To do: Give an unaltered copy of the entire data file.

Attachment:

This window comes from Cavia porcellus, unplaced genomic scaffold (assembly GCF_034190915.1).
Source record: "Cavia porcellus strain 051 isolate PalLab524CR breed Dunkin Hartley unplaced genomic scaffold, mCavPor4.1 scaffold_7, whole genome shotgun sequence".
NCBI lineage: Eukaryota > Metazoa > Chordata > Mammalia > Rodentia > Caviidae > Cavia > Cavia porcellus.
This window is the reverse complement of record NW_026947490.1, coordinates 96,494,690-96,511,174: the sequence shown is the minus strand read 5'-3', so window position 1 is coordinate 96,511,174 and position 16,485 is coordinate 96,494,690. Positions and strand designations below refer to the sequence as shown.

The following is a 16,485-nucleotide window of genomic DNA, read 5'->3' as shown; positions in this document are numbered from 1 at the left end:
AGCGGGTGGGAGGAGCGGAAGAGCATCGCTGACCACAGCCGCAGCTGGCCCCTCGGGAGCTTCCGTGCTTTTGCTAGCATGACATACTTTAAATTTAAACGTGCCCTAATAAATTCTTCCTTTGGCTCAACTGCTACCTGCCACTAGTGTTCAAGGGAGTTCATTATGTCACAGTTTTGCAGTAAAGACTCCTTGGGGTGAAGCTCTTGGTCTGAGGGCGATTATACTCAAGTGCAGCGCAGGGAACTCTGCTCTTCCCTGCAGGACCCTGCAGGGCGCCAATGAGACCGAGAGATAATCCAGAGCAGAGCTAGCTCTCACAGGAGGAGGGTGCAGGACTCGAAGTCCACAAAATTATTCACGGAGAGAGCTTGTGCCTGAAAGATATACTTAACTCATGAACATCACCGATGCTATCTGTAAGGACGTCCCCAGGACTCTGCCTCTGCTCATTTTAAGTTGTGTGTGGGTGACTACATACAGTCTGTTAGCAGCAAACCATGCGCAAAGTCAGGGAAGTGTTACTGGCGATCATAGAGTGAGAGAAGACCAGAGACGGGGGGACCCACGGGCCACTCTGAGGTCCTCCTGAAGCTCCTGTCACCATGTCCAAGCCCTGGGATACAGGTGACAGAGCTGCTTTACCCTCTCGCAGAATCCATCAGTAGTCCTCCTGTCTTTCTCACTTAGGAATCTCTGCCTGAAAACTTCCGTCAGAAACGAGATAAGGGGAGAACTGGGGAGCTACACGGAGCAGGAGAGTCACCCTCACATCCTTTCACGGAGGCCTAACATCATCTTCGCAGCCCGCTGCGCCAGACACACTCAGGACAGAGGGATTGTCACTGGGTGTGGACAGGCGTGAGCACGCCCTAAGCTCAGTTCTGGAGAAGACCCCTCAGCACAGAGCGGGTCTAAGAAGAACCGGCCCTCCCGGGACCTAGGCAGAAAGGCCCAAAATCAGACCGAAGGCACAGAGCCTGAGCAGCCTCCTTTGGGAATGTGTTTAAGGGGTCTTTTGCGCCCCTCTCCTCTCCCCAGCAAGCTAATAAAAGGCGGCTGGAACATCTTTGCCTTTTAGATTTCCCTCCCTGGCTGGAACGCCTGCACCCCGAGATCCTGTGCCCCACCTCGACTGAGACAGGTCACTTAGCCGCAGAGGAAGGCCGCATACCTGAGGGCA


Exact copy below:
This window comes from Cavia porcellus, unplaced genomic scaffold (assembly GCF_034190915.1).
Source record: "Cavia porcellus strain 051 isolate PalLab524CR breed Dunkin Hartley unplaced genomic scaffold, mCavPor4.1 scaffold_7, whole genome shotgun sequence".
NCBI lineage: Eukaryota > Metazoa > Chordata > Mammalia > Rodentia > Caviidae > Cavia > Cavia porcellus.
This window is the reverse complement of record NW_026947490.1, coordinates 96,494,690-96,511,174: the sequence shown is the minus strand read 5'-3', so window position 1 is coordinate 96,511,174 and position 16,485 is coordinate 96,494,690. Positions and strand designations below refer to the sequence as shown.

The following is a 16,485-nucleotide window of genomic DNA, read 5'->3' as shown; positions in this document are numbered from 1 at the left end:
AGCGGGTGGGAGGAGCGGAAGAGCATCGCTGACCACAGCCGCAGCTGGCCCCTCGGGAGCTTCCGTGCTTTTGCTAGCATGACATACTTTAAATTTAAACGTGCCCTAATAAATTCTTCCTTTGGCTCAACTGCTACCTGCCACTAGTGTTCAAGGGAGTTCATTATGTCACAGTTTTGCAGTAAAGACTCCTTGGGGTGAAGCTCTTGGTCTGAGGGCGATTATACTCAAGTGCAGCGCAGGGAACTCTGCTCTTCCCTGCAGGACCCTGCAGGGCGCCAATGAGACCGAGAGATAATCCAGAGCAGAGCTAGCTCTCACAGGAGGAGGGTGCAGGACTCGAAGTCCACAAAATTATTCACGGAGAGAGCTTGTGCCTGAAAGATATACTTAACTCATGAACATCACCGATGCTATCTGTAAGGACGTCCCCAGGACTCTGCCTCTGCTCATTTTAAGTTGTGTGTGGGTGACTACATACAGTCTGTTAGCAGCAAACCATGCGCAAAGTCAGGGAAGTGTTACTGGCGATCATAGAGTGAGAGAAGACCAGAGACGGGGGGACCCACGGGCCACTCTGAGGTCCTCCTGAAGCTCCTGTCACCATGTCCAAGCCCTGGGATACAGGTGACAGAGCTGCTTTACCCTCTCGCAGAATCCATCAGTAGTCCTCCTGTCTTTCTCACTTAGGAATCTCTGCCTGAAAACTTCCGTCAGAAACGAGATAAGGGGAGAACTGGGGAGCTACACGGAGCAGGAGAGTCACCCTCACATCCTTTCACGGAGGCCTAACATCATCTTCGCAGCCCGCTGCGCCAGACACACTCAGGACAGAGGGATTGTCACTGGGTGTGGACAGGCGTGAGCACGCCCTAAGCTCAGTTCTGGAGAAGACCCCTCAGCACAGAGCGGGTCTAAGAAGAACCGGCCCTCCCGGGACCTAGGCAGAAAGGCCCAAAATCAGACCGAAGGCACAGAGCCTGAGCAGCCTCCTTTGGGAATGTGTTTAAGGGGTCTTTTGCGCCCCTCTCCTCTCCCCAGCAAGCTAATAAAAGGCGGCTGGAACATCTTTGCCTTTTAGATTTCCCTCCCTGGCTGGAACGCCTGCACCCCGAGATCCTGTGCCCCACCTCGACTGAGACAGGTCACTTAGCCGCAGAGGAAGGCCGCATACCTGAGGGCA